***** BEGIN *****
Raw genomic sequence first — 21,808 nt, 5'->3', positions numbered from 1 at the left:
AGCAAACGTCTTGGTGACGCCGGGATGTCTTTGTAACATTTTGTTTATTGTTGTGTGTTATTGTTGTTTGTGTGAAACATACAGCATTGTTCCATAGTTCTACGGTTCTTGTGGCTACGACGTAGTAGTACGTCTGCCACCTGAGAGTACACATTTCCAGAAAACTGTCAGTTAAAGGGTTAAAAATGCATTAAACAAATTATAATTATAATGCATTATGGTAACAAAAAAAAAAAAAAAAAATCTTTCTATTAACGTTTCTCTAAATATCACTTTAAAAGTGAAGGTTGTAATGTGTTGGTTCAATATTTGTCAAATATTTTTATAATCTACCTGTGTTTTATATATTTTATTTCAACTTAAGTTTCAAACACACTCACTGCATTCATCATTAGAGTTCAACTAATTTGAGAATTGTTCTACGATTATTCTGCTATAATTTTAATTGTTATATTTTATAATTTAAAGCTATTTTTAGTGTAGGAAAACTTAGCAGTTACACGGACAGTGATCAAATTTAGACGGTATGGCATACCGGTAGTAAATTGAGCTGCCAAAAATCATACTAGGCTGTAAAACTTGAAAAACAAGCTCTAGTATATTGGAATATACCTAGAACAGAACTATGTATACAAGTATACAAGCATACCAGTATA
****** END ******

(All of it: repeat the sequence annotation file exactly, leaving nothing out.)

Raw genomic sequence first — 21,808 nt, 5'->3', positions numbered from 1 at the left:
AGCAAACGTCTTGGTGACGCCGGGATGTCTTTGTAACATTTTGTTTATTGTTGTGTGTTATTGTTGTTTGTGTGAAACATACAGCATTGTTCCATAGTTCTACGGTTCTTGTGGCTACGACGTAGTAGTACGTCTGCCACCTGAGAGTACACATTTCCAGAAAACTGTCAGTTAAAGGGTTAAAAATGCATTAAACAAATTATAATTATAATGCATTATGGTAACAAAAAAAAAAAAAAAAAATCTTTCTATTAACGTTTCTCTAAATATCACTTTAAAAGTGAAGGTTGTAATGTGTTGGTTCAATATTTGTCAAATATTTTTATAATCTACCTGTGTTTTATATATTTTATTTCAACTTAAGTTTCAAACACACTCACTGCATTCATCATTAGAGTTCAACTAATTTGAGAATTGTTCTACGATTATTCTGCTATAATTTTAATTGTTATATTTTATAATTTAAAGCTATTTTTAGTGTAGGAAAACTTAGCAGTTACACGGACAGTGATCAAATTTAGACGGTATGGCATACCGGTAGTAAATTGAGCTGCCAAAAATCATACTAGGCTGTAAAACTTGAAAAACAAGCTCTAGTATATTGGAATATACCTAGAACAGAACTATGTATACAAGTATACAAGCATACCAGTATA